Choosing the ideal lens kit for landscape photography can be overwhelming, especially if you’re just starting out. This is why it’s crucial to understand some basics and what each lens type does, for a start. In his latest video, Michael Shainblum helps you on this journey. He not only gives you the basics, but also suggests landscape photography kits for any budget.
Four main factors in choosing the lenses
Michael mentions the crucial factors that can help guide your decision. These include range, price, quality, and weight. They can cover different zoom ranges, or you can opt for prime lenses. Then, you may have a higher or a lower budget, which also influences your decision. You may need something lightweight and compact because you travel and hike a lot… or you’re fine with bulkier lenses.
Either way, Michael encourages you to try lenses before buying. You can rent them before making the final decision, or buy them used to save some money. If you have a photographer friend who shoots the same camera brand, you can exchange lenses (it’s something I personally enjoy the most).
It’s worth noting that Michael only covers Sony lenses because that’s the brand he uses. However, all of the information and tips also apply to any other brand!
Landscape lens kits
In his article, Michael goes in depth recommending various kits depending on different needs. One of them is the budget hiker/backpacker kit, featuring a Sony FE 16-35mm F4 G PZ and a Tamron 28-200mm f/2.8-5.6 Di III RXD for Sony E. As I said, you can look for counterparts in your brand.
Then there’s the budget kit with the Sony FE 16-35mm F4 G PZ and the Tamron 50-400mm f/4.5-6.3 Di III VC VXD, again for Sony E. The latter extends the telephoto range up to 400mm at a reasonable price, though it slightly increases the kit’s weight.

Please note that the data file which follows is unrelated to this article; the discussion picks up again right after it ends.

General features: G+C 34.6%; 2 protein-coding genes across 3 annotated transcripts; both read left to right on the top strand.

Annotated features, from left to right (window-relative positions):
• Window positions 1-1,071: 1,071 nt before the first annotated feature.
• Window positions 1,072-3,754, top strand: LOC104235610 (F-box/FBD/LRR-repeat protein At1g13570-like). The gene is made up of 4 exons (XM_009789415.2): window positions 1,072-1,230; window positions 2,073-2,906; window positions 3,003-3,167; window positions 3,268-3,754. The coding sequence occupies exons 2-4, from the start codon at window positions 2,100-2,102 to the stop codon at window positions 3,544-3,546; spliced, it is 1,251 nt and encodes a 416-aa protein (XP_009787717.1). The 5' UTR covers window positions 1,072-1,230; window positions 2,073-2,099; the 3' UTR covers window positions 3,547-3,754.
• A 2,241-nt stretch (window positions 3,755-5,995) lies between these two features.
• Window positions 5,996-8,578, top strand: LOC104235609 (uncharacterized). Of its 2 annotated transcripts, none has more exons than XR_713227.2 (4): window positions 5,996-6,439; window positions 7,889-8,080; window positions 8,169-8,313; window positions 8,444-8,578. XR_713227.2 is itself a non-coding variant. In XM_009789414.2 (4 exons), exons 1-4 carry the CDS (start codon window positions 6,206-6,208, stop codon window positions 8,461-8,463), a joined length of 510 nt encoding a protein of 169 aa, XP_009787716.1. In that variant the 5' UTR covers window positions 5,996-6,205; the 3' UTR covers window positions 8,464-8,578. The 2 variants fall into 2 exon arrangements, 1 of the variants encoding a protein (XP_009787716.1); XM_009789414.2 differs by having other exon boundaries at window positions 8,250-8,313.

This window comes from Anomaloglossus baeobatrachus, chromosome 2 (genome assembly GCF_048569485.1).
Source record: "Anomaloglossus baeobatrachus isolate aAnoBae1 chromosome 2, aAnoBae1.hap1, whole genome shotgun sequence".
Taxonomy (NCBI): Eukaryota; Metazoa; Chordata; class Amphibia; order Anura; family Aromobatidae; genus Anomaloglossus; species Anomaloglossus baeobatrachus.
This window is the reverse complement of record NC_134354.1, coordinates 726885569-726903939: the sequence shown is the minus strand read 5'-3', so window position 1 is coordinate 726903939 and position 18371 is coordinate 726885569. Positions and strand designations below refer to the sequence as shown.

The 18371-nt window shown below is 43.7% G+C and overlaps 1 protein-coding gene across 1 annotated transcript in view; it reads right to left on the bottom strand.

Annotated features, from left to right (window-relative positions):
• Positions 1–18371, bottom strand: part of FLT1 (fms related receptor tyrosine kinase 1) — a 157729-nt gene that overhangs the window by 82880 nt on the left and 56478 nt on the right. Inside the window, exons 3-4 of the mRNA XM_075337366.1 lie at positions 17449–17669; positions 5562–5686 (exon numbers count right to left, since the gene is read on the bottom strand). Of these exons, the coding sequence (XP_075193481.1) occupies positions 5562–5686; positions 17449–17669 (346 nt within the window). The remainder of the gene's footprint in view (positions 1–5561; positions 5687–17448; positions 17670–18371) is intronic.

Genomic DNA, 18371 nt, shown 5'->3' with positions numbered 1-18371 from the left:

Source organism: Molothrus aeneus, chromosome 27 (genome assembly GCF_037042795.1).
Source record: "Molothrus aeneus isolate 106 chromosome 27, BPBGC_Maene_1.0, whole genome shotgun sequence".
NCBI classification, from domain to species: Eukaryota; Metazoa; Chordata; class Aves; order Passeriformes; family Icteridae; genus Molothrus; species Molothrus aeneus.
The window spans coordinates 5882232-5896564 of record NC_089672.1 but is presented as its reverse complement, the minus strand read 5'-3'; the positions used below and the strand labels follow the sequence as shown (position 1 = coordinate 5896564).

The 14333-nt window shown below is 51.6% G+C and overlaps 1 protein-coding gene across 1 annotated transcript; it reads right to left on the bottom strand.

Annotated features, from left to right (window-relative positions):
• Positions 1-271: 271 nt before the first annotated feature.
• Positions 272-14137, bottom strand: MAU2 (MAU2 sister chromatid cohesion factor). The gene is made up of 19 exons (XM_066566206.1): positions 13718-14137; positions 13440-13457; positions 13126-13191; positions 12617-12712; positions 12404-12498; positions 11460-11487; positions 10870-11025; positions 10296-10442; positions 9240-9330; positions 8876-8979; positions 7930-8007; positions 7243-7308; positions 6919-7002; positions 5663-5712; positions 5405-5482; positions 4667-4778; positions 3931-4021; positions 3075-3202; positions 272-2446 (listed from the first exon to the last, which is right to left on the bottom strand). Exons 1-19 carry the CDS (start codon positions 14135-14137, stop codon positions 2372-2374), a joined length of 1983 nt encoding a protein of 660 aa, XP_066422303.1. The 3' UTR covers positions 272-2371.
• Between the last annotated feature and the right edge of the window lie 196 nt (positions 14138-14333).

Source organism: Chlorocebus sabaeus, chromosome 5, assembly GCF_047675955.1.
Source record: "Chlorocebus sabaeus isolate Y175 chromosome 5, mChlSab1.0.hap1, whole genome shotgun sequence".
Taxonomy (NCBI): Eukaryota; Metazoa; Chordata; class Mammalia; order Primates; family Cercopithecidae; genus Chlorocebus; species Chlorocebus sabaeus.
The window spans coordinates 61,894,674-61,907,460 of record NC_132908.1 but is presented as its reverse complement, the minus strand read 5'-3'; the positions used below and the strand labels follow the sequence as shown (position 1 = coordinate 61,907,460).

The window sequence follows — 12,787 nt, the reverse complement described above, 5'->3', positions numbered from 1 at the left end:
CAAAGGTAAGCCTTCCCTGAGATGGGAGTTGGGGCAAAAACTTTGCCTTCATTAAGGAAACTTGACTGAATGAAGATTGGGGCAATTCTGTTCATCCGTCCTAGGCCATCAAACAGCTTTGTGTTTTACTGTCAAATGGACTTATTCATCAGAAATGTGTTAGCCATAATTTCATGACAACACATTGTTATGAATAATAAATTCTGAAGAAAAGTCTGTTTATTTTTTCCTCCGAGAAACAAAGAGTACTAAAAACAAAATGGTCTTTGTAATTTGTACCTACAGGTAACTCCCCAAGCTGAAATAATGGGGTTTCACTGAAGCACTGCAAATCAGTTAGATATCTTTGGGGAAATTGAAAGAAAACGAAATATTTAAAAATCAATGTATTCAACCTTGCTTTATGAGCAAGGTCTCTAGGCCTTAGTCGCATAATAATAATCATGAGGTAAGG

The mid-range kit is tailored to include the “holy trinity” of landscape lenses. In Michael’s case, the recommendation is the Sony FE 16-35mm F4 G PZ, FE 24-105mm F4 G OSS, and the Sigma Contemporary 100-400mm f/5-6.3 DG DN OS. If you’re not limited by your budget, Michael suggests a kit consisting of the Sony FE 12-24mm F2.8 GM Full-frame Ultra-wide Zoom G Master, the Sony FE 24-105mm F4 G OSS, and the Sony FE 100-400mm F4.5-5.6 GM OSS. Needless to say, all these lenses are ultra-sharp and high-performing to justify the price tag.
If all of this is still too complicated, Michael suggests one lens to rule them all: the 28-200mm f/2.8-5.6 Di III RXD. It’s perfect for beginners in landscape photography, it’s high-quality, versatile, yet still pretty affordable.
Finally, you may be wondering what Michael’s lens kit is. He uses the Sony 16-35mm Vario-Tessar T FE F4 ZA OSS, the Tamron 28-200mm f/2.8-5.6 Di III RXD, and the Sigma Contemporary 100-400mm f/5-6.3 DG DN OS. In his article, he briefly mentions prime lenses and super telephoto lenses. However, he encourages you to start with versatile lenses with a broad focal range. Personally, I couldn’t agree more. You need to explore what suits you best before you opt for a fixed lens.
What’s your perfect landscape kit?
Ultimately, the perfect lens kit is subjective and should align with your individual photography style, vision, budget, and your way of life. Still, I’m sure Michael’s video and article will help you get started, get some ideas, and give you direction if you’re still new to landscape photography. And if you’re a seasoned pro, let us know: what’s your ideal landscape photography lens kit?